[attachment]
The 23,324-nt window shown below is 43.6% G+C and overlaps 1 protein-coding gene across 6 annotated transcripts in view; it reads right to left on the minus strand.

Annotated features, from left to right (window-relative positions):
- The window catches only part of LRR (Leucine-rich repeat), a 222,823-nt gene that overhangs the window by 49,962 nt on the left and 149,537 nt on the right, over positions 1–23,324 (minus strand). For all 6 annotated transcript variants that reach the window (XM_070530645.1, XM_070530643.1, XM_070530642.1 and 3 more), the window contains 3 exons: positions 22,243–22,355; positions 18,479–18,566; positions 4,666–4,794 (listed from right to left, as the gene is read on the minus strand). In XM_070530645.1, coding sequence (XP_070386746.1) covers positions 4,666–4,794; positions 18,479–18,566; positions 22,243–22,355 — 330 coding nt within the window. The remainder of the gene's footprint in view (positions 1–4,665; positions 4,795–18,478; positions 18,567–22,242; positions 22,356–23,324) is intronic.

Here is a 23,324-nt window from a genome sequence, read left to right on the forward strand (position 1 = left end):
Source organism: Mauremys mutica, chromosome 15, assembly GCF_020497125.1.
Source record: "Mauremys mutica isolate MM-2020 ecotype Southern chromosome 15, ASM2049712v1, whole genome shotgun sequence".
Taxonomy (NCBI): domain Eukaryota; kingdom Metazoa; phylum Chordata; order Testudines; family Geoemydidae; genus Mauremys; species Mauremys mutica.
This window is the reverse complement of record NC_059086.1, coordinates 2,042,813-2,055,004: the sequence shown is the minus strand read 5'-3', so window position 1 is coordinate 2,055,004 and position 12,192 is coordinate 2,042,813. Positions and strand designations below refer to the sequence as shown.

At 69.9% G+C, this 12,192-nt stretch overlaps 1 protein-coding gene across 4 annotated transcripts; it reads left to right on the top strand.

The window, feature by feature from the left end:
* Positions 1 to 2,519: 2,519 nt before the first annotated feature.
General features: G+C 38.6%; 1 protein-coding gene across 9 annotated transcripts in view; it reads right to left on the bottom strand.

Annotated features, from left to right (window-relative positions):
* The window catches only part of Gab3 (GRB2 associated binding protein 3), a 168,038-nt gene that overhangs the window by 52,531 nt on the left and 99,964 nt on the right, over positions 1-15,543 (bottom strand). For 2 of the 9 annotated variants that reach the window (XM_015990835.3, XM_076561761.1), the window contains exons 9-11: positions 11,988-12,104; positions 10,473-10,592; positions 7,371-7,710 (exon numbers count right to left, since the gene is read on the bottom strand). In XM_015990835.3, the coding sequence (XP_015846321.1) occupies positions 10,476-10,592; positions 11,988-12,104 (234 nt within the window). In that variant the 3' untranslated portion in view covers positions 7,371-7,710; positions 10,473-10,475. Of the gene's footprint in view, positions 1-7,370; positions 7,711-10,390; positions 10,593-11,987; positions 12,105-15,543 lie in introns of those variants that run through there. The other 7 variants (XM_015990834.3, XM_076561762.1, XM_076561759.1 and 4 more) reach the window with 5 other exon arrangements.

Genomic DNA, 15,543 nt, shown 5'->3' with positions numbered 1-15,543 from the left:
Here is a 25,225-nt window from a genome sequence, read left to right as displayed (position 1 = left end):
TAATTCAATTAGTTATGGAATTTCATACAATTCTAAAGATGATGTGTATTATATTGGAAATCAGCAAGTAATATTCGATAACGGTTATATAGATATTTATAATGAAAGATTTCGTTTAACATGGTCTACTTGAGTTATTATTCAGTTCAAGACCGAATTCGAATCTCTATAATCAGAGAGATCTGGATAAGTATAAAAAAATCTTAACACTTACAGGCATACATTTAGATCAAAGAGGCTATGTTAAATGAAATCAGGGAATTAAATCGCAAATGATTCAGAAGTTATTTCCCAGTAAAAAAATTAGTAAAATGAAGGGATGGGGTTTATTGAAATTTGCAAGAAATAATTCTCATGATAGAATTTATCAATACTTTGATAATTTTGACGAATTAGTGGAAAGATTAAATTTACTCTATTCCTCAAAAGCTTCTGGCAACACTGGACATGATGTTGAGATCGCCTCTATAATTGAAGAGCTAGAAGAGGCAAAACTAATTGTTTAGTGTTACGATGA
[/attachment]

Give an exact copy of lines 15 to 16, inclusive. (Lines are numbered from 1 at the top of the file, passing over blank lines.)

Genomic DNA, 15,543 nt, shown 5'->3' with positions numbered 1-15,543 from the left:
Here is a 25,225-nt window from a genome sequence, read left to right as displayed (position 1 = left end):